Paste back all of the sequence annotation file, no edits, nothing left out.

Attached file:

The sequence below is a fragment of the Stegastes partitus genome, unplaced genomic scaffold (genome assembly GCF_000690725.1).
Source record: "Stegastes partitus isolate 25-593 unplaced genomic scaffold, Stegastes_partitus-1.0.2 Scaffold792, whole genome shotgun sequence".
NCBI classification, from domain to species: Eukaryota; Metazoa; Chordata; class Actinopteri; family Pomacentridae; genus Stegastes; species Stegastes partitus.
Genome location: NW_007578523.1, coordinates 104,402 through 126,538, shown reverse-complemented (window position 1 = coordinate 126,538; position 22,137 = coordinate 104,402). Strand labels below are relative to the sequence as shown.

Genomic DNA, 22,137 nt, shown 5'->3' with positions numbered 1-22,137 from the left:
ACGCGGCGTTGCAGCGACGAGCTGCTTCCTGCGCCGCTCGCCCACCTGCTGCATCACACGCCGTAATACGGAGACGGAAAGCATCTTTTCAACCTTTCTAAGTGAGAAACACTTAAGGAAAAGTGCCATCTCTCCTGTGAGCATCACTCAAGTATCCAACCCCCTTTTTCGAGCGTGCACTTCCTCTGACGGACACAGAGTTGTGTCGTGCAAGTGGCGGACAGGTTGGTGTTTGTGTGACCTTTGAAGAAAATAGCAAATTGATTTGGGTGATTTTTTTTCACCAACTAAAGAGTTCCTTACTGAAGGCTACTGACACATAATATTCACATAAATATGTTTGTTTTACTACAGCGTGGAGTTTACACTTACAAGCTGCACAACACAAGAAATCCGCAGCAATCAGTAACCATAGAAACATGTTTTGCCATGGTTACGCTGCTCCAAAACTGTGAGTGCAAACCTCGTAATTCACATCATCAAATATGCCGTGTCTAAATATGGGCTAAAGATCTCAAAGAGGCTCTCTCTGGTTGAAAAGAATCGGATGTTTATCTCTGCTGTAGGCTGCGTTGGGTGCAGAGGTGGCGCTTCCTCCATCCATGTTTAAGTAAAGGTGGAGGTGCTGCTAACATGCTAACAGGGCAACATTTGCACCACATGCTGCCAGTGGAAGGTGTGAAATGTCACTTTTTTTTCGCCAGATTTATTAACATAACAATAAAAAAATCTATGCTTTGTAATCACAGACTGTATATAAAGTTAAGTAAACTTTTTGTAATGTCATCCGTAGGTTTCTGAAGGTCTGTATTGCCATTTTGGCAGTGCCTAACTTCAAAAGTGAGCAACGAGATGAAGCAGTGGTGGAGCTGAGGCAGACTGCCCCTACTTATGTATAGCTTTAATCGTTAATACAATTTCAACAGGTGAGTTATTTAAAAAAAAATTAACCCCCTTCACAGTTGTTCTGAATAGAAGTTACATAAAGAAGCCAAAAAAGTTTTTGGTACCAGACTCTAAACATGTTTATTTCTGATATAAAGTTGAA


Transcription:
The sequence below is a fragment of the Stegastes partitus genome, unplaced genomic scaffold (genome assembly GCF_000690725.1).
Source record: "Stegastes partitus isolate 25-593 unplaced genomic scaffold, Stegastes_partitus-1.0.2 Scaffold792, whole genome shotgun sequence".
NCBI classification, from domain to species: Eukaryota; Metazoa; Chordata; class Actinopteri; family Pomacentridae; genus Stegastes; species Stegastes partitus.
Genome location: NW_007578523.1, coordinates 104,402 through 126,538, shown reverse-complemented (window position 1 = coordinate 126,538; position 22,137 = coordinate 104,402). Strand labels below are relative to the sequence as shown.

Genomic DNA, 22,137 nt, shown 5'->3' with positions numbered 1-22,137 from the left:
ACGCGGCGTTGCAGCGACGAGCTGCTTCCTGCGCCGCTCGCCCACCTGCTGCATCACACGCCGTAATACGGAGACGGAAAGCATCTTTTCAACCTTTCTAAGTGAGAAACACTTAAGGAAAAGTGCCATCTCTCCTGTGAGCATCACTCAAGTATCCAACCCCCTTTTTCGAGCGTGCACTTCCTCTGACGGACACAGAGTTGTGTCGTGCAAGTGGCGGACAGGTTGGTGTTTGTGTGACCTTTGAAGAAAATAGCAAATTGATTTGGGTGATTTTTTTTCACCAACTAAAGAGTTCCTTACTGAAGGCTACTGACACATAATATTCACATAAATATGTTTGTTTTACTACAGCGTGGAGTTTACACTTACAAGCTGCACAACACAAGAAATCCGCAGCAATCAGTAACCATAGAAACATGTTTTGCCATGGTTACGCTGCTCCAAAACTGTGAGTGCAAACCTCGTAATTCACATCATCAAATATGCCGTGTCTAAATATGGGCTAAAGATCTCAAAGAGGCTCTCTCTGGTTGAAAAGAATCGGATGTTTATCTCTGCTGTAGGCTGCGTTGGGTGCAGAGGTGGCGCTTCCTCCATCCATGTTTAAGTAAAGGTGGAGGTGCTGCTAACATGCTAACAGGGCAACATTTGCACCACATGCTGCCAGTGGAAGGTGTGAAATGTCACTTTTTTTTCGCCAGATTTATTAACATAACAATAAAAAAATCTATGCTTTGTAATCACAGACTGTATATAAAGTTAAGTAAACTTTTTGTAATGTCATCCGTAGGTTTCTGAAGGTCTGTATTGCCATTTTGGCAGTGCCTAACTTCAAAAGTGAGCAACGAGATGAAGCAGTGGTGGAGCTGAGGCAGACTGCCCCTACTTATGTATAGCTTTAATCGTTAATACAATTTCAACAGGTGAGTTATTTAAAAAAAAATTAACCCCCTTCACAGTTGTTCTGAATAGAAGTTACATAAAGAAGCCAAAAAAGTTTTTGGTACCAGACTCTAAACATGTTTATTTCTGATATAAAGTTGAA